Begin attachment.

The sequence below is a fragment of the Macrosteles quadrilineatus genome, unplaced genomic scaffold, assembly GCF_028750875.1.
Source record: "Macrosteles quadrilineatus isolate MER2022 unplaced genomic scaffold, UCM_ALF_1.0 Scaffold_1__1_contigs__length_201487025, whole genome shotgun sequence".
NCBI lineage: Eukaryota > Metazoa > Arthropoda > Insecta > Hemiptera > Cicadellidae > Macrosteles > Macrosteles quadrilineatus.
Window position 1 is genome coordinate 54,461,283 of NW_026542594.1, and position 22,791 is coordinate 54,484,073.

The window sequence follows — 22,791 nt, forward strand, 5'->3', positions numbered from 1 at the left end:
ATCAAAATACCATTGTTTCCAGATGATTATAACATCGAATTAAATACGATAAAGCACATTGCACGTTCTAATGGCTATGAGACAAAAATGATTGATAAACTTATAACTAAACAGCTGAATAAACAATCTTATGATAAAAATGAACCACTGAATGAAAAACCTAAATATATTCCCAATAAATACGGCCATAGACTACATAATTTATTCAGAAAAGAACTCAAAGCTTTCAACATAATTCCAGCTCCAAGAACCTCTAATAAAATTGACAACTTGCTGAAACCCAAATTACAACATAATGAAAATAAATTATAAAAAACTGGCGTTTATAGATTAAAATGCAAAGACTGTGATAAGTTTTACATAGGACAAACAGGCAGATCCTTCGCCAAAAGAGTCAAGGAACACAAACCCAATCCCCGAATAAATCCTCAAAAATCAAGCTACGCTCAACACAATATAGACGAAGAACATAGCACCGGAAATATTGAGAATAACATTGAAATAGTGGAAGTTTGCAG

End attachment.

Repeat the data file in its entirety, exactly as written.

The sequence below is a fragment of the Macrosteles quadrilineatus genome, unplaced genomic scaffold, assembly GCF_028750875.1.
Source record: "Macrosteles quadrilineatus isolate MER2022 unplaced genomic scaffold, UCM_ALF_1.0 Scaffold_1__1_contigs__length_201487025, whole genome shotgun sequence".
NCBI lineage: Eukaryota > Metazoa > Arthropoda > Insecta > Hemiptera > Cicadellidae > Macrosteles > Macrosteles quadrilineatus.
Window position 1 is genome coordinate 54,461,283 of NW_026542594.1, and position 22,791 is coordinate 54,484,073.

The window sequence follows — 22,791 nt, forward strand, 5'->3', positions numbered from 1 at the left end:
ATCAAAATACCATTGTTTCCAGATGATTATAACATCGAATTAAATACGATAAAGCACATTGCACGTTCTAATGGCTATGAGACAAAAATGATTGATAAACTTATAACTAAACAGCTGAATAAACAATCTTATGATAAAAATGAACCACTGAATGAAAAACCTAAATATATTCCCAATAAATACGGCCATAGACTACATAATTTATTCAGAAAAGAACTCAAAGCTTTCAACATAATTCCAGCTCCAAGAACCTCTAATAAAATTGACAACTTGCTGAAACCCAAATTACAACATAATGAAAATAAATTATAAAAAACTGGCGTTTATAGATTAAAATGCAAAGACTGTGATAAGTTTTACATAGGACAAACAGGCAGATCCTTCGCCAAAAGAGTCAAGGAACACAAACCCAATCCCCGAATAAATCCTCAAAAATCAAGCTACGCTCAACACAATATAGACGAAGAACATAGCACCGGAAATATTGAGAATAACATTGAAATAGTGGAAGTTTGCAG